I am sitting on Amtrak 449 in the railyard just outside Toledo’s Martin Luther King Jr. Plaza. We are:
- an hour behind schedule (even with the time change falling back overnight)
- being passed by countless Norfolk Southern freight cars on both sides
I know to expect this having taken the Lake Shore Limited before. This time I’m going with the flow. This time I have no kids with me and no connections to miss. I even snagged six hours of sleep. Sleep that was interrupted by the stops and starts of yeilding to freight trains. Interruptions that kept me from missing:
- red crossing lights multiplied and smeared by rain on my window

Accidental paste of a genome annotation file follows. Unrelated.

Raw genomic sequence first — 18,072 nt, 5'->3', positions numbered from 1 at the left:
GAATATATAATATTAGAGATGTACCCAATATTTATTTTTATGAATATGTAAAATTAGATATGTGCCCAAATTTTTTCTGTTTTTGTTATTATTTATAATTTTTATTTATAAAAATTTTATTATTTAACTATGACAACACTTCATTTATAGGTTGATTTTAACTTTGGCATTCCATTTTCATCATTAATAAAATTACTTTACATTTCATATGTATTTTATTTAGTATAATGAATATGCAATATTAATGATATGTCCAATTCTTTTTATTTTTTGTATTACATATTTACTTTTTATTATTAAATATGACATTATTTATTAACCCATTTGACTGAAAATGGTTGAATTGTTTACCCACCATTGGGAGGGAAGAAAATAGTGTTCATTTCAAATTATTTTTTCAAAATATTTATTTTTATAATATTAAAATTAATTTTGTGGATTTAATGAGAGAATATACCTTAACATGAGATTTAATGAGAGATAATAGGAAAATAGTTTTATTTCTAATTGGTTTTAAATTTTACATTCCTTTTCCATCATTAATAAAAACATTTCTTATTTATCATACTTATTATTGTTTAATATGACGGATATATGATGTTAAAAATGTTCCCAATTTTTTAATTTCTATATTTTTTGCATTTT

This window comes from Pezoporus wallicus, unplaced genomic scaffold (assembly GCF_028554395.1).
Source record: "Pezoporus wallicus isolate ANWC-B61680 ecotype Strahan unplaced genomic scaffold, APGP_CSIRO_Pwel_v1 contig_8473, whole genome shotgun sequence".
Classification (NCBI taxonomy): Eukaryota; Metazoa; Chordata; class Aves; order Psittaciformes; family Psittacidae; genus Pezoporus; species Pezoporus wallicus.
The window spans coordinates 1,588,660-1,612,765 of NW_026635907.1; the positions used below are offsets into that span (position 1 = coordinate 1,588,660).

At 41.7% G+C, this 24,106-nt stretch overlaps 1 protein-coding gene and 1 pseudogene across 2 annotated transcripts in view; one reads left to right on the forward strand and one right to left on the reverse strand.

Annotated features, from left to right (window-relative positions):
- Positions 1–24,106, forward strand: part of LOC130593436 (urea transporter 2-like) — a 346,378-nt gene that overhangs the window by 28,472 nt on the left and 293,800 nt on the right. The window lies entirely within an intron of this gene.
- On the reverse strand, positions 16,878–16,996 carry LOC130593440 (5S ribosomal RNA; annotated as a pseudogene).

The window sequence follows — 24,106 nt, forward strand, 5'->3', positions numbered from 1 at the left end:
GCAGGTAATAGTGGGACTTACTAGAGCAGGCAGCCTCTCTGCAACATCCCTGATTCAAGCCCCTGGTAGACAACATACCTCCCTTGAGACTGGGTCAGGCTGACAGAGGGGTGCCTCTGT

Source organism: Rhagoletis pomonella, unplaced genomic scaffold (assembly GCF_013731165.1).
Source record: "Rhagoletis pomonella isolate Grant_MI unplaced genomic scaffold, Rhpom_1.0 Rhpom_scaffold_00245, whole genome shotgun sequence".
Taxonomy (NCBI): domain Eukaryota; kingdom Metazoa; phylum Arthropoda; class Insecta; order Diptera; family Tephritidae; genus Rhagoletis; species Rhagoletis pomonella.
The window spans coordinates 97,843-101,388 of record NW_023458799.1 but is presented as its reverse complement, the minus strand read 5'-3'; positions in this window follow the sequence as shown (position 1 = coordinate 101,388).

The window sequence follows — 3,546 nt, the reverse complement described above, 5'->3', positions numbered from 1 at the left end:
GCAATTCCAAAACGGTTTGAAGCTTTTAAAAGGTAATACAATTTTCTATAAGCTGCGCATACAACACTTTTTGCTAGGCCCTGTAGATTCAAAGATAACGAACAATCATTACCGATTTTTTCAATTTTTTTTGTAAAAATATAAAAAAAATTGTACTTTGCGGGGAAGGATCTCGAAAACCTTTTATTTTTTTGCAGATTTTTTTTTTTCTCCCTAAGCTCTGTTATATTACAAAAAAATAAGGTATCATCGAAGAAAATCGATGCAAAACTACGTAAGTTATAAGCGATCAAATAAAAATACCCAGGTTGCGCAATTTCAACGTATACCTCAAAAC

- navigation lights reflecting off an invisible black lake
- a heron fishing in the Maumee River, just below the fog.
Maybe it is just this line, but I think there’s a tension between water and railroads. There’s so much water near these tracks and some of it is in full photogenic view. But much of it is obscured by defoliating trees or a moonless night or trestle beams…or a passing freight train. This is water that must be savored in the moment. It cannot be captured and made to fit in a frame – static perfection that can be counted on. Sometimes this water inundates these tracks : Sometimes these tracks impede this water. It’s a matter of perspective…
…just like Amtrak’s timetables. There may be an ideal hope printed on a brochure or posted on a website, but reality is never confined within those banks. Time on the rails spills out in uncharted directions, along tracks awash in relativity. This time I welcome it. I choose to enjoy the tea Rachel is serving. I watch for more hidden water. And I know that lunch in Chicago will be just as good as breakfast would have been.